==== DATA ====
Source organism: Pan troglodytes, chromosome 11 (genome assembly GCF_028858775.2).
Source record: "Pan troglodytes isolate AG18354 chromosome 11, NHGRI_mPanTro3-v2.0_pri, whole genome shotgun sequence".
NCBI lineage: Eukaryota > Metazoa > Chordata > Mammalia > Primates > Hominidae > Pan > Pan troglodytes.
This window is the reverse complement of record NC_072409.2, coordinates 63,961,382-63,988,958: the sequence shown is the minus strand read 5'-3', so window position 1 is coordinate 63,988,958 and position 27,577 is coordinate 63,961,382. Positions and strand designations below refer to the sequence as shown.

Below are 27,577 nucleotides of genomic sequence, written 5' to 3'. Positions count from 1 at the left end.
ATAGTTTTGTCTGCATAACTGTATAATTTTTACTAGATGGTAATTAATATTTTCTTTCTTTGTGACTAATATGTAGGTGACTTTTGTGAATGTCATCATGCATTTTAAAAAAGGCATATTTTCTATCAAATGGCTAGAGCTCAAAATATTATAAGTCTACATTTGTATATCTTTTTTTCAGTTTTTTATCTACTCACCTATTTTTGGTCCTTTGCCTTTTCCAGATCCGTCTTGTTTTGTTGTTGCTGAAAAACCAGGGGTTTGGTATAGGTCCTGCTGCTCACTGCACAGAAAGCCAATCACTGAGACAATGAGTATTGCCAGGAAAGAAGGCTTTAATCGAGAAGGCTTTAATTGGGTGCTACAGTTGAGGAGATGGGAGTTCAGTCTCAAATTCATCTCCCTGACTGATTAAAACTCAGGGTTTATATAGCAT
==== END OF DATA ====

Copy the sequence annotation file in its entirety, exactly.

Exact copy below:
Source organism: Pan troglodytes, chromosome 11 (genome assembly GCF_028858775.2).
Source record: "Pan troglodytes isolate AG18354 chromosome 11, NHGRI_mPanTro3-v2.0_pri, whole genome shotgun sequence".
NCBI lineage: Eukaryota > Metazoa > Chordata > Mammalia > Primates > Hominidae > Pan > Pan troglodytes.
This window is the reverse complement of record NC_072409.2, coordinates 63,961,382-63,988,958: the sequence shown is the minus strand read 5'-3', so window position 1 is coordinate 63,988,958 and position 27,577 is coordinate 63,961,382. Positions and strand designations below refer to the sequence as shown.

Below are 27,577 nucleotides of genomic sequence, written 5' to 3'. Positions count from 1 at the left end.
ATAGTTTTGTCTGCATAACTGTATAATTTTTACTAGATGGTAATTAATATTTTCTTTCTTTGTGACTAATATGTAGGTGACTTTTGTGAATGTCATCATGCATTTTAAAAAAGGCATATTTTCTATCAAATGGCTAGAGCTCAAAATATTATAAGTCTACATTTGTATATCTTTTTTTCAGTTTTTTATCTACTCACCTATTTTTGGTCCTTTGCCTTTTCCAGATCCGTCTTGTTTTGTTGTTGCTGAAAAACCAGGGGTTTGGTATAGGTCCTGCTGCTCACTGCACAGAAAGCCAATCACTGAGACAATGAGTATTGCCAGGAAAGAAGGCTTTAATCGAGAAGGCTTTAATTGGGTGCTACAGTTGAGGAGATGGGAGTTCAGTCTCAAATTCATCTCCCTGACTGATTAAAACTCAGGGTTTATATAGCAT